“But I was there…” I reasoned, trying to reconstruct my movements for her, catching glimpses of her through the successive waves of emotion that passed over her young trembling face. As I wound down my soliloquy of transportation woes from New York dockside to London pub, she seemed to deflate before my eyes, perhaps even losing some of her physical stature.

Suddenly, as if emotion had temporarily aged her, she seemed to be quite young, no more than eighteen. Her dark brown hair was tied up in an unattractive bun; in the commotion and arguments it had become undone and stray wisps, like strands from a gorgon’s head, were flopping about her forehead and behind small elf pointed ears. Her eyes, a pale slate gray with sparks of dark brown sprinkled haphazardly around the iris like broken spokes, were darting over my face as if to take in the essence of an American.

Perhaps, she had heard about the American animal, so alike to the British yet so different, but never seen an actual specimen. She looked at me vaguely, but with a certain pointed rudeness, as if searching for a family feature we held in common.

“You know,” she said more civilly, “I lived in your Cambridge Massachusetts for a year, when I was fourteen.”


“Yes. My father’s an Oxford Don ---- Greek philosophy. He spent a year or two teaching at Radcliffe.” She stopped for a moment. I thought of my abortive year at Harvard, of warm spring days on the Cambridge Common, sitting in the shorn grass with biology and chemistry books at my feet that would never really be read, brimming over with the hot knowledge that anything could be done if you held certain things tightly enough, if you grasped, with a desperate measure of strength, that essential part of the self that if lost, would diminish you to a fine speck, and held onto that remnant with the last full measure of devotion.

“Odd,” she continued, “you don’t look like any American I’ve ever met.”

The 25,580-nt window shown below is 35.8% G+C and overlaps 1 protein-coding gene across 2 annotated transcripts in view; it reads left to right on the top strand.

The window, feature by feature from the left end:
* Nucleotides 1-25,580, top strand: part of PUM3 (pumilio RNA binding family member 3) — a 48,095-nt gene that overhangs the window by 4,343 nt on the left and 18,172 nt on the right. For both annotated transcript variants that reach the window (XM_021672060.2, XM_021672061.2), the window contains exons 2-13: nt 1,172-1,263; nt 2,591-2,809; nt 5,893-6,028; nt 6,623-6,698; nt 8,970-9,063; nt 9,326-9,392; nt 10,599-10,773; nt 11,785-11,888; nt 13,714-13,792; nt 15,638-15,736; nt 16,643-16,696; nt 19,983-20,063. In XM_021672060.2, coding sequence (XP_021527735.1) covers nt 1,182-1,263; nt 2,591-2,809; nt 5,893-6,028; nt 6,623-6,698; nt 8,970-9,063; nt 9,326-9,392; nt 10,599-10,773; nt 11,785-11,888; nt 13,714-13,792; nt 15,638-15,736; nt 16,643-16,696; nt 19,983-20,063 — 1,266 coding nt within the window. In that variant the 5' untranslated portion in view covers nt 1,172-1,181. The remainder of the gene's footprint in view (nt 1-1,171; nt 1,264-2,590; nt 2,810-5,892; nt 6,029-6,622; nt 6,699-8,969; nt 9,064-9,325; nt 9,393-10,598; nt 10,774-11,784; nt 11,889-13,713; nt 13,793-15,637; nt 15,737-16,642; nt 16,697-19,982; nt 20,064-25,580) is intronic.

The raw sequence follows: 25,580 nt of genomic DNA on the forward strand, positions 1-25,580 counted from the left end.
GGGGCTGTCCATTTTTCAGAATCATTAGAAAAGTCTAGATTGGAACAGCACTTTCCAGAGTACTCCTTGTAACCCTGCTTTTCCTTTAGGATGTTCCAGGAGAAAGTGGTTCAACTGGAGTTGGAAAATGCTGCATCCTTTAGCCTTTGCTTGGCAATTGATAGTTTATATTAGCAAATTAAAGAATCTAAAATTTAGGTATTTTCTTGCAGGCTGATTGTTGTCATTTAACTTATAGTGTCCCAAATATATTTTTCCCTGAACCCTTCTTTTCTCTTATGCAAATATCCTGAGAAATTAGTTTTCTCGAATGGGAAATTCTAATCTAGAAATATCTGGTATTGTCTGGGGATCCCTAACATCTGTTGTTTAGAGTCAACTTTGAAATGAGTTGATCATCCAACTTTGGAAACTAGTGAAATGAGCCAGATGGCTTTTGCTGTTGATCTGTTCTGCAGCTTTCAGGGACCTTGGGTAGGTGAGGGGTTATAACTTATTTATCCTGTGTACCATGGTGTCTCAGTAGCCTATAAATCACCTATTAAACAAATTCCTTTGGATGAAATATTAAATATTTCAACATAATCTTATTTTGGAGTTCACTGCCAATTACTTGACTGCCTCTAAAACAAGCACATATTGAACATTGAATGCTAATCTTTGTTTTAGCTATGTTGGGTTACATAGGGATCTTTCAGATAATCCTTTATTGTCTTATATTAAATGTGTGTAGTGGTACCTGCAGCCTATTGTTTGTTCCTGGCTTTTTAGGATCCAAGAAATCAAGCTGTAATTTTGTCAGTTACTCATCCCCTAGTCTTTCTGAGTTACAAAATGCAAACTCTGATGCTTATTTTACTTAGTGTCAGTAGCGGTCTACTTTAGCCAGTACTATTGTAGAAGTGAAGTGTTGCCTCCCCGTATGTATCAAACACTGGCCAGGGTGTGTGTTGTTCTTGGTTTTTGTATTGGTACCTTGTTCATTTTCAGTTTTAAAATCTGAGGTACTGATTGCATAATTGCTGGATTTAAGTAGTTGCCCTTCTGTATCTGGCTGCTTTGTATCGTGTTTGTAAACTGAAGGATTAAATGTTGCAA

“What did you expect?”

“Mmmmmm, so hard to say, really. So when are the rest of you coming over…” Noise from the bar drowned her voice, and I strained to hear the same questions I had heard since my arrival.

Then, a great overhead crash, and before I knew it I was on the ground in a pile with several other patrons, a collection of stools, chairs, and broken glass. I stood up before I should have; I was lightheaded and weak and looked around. Most of the people at the tables were still in their seats, but their faces were white with fear. Those of us sitting at the bar were thrown off our stools, and the damage, all told, was minimal. I had a gash just below my hairline. I tore off a corner of a table cloth and slung the strip just above my temple crooked, Spirit of ’76 style.

“Do you want to go to hospital for that?” she asked, knitting her brows again. I noticed there was a fine network of lines on her young, prominent forehead. As she leaned into me to adjust the bandage; she smelled faintly of peppermint.

Someone came into the pub and told the curious crowd where the hit was, several blocks down, almost near the Thames. No doubt the bomb was intended for someplace else, since a raid wasn’t taking place, but planes flying overhead obey a hideous logic all their own…

I started to stumble about, and thought I heard a fife and drum and I felt (and you may think I’m maudlin) so utterly American at that moment of minor blood loss. I was the first American wounded in the European theater of war, or so I believed. And I remembered, as blood soaked through my minuteman tourniquet, that the people surrounding me in this pub burned the White House in 1814.

And then I recalled, as I swooned to the ground, that slaves were forced to build that house, or at least quarry the stones that built it, and then I felt a not so demur feminine hand rapping-tapping at my dozing face… trying to wake up a portion of Langley Vandemark that should have been left in eternal slumber…